Trump orders U-turn to get China’s ZTE back into business

Telecom group hit by US clampdown works with Denis O’Brien’s Digicel

ZTE: the Chinese firm has been trying to resolve the blockade the US imposed in April as punishment for violating a 2017 sanctions settlement, then lying about it. Photograph: Wang Zhao/AFP/Getty

ZTE: the Chinese firm has been trying to resolve the blockade the US imposed in April as punishment for violating a 2017 sanctions settlement, then lying about it. Photograph: Wang Zhao/AFP/Getty

 

Donald Trump has told his commerce department to get ZTE, the enormous Chinese telecom-equipment maker, back into business after it denied the company export privileges.

The US president said in a Sunday-morning tweet, posted minutes after arriving at his golf course in Virginia, that he and his Chinese counterpart, Xi Jinping, are working together to give ZTE “a way to get back into business, fast”. He said the “Commerce Department has been instructed to get it done!” because “too many jobs in China lost”.

A US blockade has choked off the revenue of the second-largest Chinese telecom company, which regards the next two weeks as crucial as it faces potential collapse. The firm said last Thursday that it had suspended all major operations.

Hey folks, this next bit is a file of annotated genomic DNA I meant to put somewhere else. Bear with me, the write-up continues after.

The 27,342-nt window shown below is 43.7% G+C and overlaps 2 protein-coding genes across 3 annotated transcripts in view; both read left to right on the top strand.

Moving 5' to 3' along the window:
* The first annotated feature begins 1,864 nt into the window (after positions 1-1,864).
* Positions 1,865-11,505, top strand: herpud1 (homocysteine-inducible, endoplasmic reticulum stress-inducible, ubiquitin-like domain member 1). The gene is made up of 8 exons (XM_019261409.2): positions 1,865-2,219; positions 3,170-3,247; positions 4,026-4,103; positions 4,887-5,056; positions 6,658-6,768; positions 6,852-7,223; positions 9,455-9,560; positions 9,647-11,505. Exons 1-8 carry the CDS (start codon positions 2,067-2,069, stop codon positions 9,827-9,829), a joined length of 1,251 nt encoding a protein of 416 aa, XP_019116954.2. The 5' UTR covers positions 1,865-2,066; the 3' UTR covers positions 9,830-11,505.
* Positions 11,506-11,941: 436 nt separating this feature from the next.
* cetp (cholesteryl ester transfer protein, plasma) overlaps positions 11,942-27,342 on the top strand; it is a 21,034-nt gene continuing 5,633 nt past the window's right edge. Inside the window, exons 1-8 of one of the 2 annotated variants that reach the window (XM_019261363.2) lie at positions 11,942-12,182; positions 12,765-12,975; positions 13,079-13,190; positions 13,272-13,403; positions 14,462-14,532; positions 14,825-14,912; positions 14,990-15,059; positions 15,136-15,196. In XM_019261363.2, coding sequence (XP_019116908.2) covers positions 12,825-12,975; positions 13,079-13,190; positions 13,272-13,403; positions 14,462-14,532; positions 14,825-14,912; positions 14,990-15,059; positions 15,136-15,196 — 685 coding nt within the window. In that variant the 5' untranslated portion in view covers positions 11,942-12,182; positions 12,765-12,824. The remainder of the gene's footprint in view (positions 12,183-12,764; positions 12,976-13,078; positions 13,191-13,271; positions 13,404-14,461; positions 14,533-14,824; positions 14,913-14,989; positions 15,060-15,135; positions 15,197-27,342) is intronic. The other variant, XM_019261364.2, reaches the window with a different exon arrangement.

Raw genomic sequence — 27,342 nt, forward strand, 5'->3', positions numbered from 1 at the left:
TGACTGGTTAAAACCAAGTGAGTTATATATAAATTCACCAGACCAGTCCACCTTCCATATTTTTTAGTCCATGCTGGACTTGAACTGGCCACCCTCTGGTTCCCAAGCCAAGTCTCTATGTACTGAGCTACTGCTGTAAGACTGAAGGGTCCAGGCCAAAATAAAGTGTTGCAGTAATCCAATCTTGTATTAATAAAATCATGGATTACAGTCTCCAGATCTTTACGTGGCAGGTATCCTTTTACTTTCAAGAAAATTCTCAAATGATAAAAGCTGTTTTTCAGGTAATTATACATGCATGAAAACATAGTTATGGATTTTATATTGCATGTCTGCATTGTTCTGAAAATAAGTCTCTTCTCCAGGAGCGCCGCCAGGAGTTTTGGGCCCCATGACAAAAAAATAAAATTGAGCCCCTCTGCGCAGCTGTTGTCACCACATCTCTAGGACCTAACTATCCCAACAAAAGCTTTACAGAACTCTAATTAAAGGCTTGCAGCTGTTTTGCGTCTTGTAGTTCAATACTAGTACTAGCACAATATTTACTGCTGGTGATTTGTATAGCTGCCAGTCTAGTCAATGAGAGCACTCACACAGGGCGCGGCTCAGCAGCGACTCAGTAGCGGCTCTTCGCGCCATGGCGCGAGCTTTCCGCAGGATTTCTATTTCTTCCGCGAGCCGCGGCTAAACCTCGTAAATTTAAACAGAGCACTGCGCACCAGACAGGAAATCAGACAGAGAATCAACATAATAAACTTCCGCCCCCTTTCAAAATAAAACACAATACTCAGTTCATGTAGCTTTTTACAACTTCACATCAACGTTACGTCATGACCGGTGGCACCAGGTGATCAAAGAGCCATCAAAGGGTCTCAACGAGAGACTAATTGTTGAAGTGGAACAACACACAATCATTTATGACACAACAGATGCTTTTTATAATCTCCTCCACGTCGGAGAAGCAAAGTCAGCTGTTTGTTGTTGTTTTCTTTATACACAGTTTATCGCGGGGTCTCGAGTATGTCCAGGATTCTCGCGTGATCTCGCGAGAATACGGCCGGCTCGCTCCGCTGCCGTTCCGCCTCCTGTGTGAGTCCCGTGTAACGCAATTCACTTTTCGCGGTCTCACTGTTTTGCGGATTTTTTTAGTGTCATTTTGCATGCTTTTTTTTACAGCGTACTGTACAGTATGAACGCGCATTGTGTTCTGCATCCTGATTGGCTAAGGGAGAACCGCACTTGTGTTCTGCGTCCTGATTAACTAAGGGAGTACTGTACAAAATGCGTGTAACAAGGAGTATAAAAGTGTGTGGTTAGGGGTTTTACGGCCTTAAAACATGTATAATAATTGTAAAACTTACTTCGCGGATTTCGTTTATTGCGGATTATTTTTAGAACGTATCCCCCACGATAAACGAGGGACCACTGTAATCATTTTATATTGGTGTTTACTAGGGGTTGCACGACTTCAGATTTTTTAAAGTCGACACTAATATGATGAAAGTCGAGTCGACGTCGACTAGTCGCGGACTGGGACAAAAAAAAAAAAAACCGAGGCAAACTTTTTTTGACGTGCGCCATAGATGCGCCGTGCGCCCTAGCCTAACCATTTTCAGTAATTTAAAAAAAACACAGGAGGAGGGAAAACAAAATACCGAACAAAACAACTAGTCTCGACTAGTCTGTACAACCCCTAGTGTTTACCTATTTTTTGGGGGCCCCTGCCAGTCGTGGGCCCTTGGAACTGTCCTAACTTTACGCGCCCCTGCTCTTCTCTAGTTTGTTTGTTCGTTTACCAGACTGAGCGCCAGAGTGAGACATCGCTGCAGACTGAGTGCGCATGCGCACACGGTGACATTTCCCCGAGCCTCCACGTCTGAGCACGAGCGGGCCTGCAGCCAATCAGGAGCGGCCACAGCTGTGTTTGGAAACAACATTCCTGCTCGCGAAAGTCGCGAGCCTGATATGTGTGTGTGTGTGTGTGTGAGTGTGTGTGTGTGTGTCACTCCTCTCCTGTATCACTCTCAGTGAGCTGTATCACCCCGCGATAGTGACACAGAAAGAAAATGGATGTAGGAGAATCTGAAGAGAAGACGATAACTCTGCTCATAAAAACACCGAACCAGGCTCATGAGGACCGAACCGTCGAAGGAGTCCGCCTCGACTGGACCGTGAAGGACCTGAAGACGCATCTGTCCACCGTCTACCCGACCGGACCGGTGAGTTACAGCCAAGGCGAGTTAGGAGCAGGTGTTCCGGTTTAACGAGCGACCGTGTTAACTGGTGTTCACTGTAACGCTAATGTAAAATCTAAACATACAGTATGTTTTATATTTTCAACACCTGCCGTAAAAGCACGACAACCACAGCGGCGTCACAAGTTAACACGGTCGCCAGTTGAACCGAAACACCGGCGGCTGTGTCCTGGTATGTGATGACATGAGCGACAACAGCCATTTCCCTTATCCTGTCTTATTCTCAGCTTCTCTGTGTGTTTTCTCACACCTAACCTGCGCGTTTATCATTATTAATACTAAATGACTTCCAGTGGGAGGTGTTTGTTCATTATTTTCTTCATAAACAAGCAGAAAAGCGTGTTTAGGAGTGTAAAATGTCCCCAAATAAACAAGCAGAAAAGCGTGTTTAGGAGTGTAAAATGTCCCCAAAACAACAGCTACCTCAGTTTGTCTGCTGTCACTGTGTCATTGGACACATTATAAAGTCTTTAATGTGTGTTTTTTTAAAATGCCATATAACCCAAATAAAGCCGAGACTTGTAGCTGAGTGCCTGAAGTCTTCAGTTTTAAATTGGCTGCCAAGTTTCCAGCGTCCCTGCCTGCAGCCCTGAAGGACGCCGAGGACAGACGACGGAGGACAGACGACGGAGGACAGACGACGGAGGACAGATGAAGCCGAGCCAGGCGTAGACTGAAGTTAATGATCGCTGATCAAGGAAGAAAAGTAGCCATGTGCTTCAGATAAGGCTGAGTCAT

One of the companies affected by that decision is Denis O’Brien’s telecom group Digicel, which last year hired the Chinese group to upgrade its networks. Digicel, which operates in 32 markets across the Caribbean and Asia Pacific regions, said last week that the suspension of ZTE operations would have only a limited impact on its business, as much of the planned ZTE-related network upgrade roll-out was already complete.

Sanctions violation

ZTE has been trying to resolve the blockade that Trump’s commerce department imposed in April as punishment for violating the terms of a 2017 sanctions settlement, then lying about it. The department banned shipments of US technology to ZTE for seven years, saying the company had failed to reprimand employees who violated US trade controls on Iran and North Korea.

That cut off access to the US technology it needs to build most of its products, from Qualcomm’s semiconductors to optical chips from Lumentum Holdings.

In an April 16th statement the US commerce secretary, Wilbur Ross, said ZTE made false statements to the US government and “covered up the fact” that the company paid full bonuses to employees that had engaged in illegal conduct. “This egregious behaviour cannot be ignored,” Mr Ross said.

ZTE’s increasingly precarious position is exacerbating tensions between the world’s two biggest economies, now involved in sensitive negotiations to try to forestall a trade war.

The company also has been working on new, faster fifth-generation wireless technology, along with its local rival Huawei. That is a key technology battle between the US and China – and one that China has a chance to win. – Bloomberg